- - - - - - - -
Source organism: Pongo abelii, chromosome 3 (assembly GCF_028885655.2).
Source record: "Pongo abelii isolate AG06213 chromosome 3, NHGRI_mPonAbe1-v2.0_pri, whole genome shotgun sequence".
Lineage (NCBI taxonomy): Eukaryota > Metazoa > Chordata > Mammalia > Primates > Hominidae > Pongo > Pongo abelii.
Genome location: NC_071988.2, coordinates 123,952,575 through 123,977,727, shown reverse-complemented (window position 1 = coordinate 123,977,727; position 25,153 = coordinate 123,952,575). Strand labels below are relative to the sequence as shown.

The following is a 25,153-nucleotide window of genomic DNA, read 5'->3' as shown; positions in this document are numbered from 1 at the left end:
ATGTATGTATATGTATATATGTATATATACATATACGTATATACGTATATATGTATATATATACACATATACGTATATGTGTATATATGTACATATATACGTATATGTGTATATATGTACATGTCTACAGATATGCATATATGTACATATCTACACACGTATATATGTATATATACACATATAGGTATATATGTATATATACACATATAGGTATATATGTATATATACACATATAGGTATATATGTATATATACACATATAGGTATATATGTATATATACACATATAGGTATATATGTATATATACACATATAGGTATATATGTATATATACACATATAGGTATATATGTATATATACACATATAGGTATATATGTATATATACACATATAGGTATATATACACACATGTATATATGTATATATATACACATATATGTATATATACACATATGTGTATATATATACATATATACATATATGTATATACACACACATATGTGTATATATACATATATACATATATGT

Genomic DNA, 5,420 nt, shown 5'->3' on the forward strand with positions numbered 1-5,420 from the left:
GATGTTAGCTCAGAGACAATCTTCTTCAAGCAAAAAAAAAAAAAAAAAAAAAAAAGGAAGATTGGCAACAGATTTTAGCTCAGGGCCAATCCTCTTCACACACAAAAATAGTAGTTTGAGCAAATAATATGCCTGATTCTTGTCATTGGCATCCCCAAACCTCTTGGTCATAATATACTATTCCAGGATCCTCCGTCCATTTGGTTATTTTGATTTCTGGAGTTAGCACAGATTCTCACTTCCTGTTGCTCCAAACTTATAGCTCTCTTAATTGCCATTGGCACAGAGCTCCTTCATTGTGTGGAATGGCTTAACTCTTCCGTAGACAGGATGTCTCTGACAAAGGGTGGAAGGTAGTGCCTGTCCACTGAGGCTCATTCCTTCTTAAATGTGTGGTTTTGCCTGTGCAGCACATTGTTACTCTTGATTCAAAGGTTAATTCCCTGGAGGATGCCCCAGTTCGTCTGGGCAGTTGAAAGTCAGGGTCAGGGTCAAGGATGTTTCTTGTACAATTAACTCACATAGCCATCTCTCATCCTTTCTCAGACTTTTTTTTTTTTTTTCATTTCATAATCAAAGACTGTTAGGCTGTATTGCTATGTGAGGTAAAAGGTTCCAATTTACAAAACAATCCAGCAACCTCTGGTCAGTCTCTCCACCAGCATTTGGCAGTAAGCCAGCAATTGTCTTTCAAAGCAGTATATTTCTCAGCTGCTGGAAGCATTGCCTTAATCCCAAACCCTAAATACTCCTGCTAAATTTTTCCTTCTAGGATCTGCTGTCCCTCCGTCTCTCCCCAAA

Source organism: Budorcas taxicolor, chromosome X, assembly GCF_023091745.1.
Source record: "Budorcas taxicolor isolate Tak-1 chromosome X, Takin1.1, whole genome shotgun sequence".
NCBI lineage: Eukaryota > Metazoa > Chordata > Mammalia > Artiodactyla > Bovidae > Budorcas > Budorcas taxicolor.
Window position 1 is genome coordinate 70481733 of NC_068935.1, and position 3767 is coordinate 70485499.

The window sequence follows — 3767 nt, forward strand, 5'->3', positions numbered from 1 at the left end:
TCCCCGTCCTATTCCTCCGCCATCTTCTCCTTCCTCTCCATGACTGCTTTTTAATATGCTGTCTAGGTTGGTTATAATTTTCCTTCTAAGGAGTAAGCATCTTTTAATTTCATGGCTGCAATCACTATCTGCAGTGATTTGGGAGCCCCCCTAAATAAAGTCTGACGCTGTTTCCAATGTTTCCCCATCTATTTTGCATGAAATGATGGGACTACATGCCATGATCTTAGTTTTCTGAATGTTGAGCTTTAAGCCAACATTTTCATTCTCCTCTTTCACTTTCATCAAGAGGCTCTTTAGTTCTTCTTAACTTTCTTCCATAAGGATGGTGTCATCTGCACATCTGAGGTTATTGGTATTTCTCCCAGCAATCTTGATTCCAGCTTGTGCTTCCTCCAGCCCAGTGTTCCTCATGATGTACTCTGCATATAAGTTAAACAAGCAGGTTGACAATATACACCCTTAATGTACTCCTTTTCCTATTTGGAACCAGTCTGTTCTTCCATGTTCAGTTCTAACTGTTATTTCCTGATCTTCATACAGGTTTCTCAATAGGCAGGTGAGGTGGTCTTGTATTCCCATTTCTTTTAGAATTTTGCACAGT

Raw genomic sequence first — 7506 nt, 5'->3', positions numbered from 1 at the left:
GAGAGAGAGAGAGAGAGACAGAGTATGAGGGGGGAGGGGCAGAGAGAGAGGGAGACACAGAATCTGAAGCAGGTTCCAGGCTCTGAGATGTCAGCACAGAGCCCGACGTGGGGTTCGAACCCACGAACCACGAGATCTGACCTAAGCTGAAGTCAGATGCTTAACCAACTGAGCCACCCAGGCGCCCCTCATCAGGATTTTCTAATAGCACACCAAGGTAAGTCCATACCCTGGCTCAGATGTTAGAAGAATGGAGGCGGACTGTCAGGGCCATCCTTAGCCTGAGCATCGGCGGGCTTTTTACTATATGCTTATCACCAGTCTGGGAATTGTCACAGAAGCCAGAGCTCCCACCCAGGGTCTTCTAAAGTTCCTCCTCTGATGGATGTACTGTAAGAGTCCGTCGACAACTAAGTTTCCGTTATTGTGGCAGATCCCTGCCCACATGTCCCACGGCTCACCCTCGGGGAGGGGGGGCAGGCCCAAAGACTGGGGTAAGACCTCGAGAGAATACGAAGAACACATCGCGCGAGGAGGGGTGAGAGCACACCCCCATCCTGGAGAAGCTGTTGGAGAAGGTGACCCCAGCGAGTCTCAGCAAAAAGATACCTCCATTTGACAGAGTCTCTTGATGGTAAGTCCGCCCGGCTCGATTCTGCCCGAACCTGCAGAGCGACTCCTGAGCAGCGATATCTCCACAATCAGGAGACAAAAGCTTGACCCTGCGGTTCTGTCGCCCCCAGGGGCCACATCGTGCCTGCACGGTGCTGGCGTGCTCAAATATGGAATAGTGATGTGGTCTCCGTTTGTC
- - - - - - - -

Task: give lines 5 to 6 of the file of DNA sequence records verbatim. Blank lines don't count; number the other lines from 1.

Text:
The following is a 25,153-nucleotide window of genomic DNA, read 5'->3' as shown; positions in this document are numbered from 1 at the left end:
ATGTATGTATATGTATATATGTATATATACATATACGTATATACGTATATATGTATATATATACACATATACGTATATGTGTATATATGTACATATATACGTATATGTGTATATATGTACATGTCTACAGATATGCATATATGTACATATCTACACACGTATATATGTATATATACACATATAGGTATATATGTATATATACACATATAGGTATATATGTATATATACACATATAGGTATATATGTATATATACACATATAGGTATATATGTATATATACACATATAGGTATATATGTATATATACACATATAGGTATATATGTATATATACACATATAGGTATATATGTATATATACACATATAGGTATATATGTATATATACACATATAGGTATATATACACACATGTATATATGTATATATATACACATATATGTATATATACACATATGTGTATATATATACATATATACATATATGTATATACACACACATATGTGTATATATACATATATACATATATGT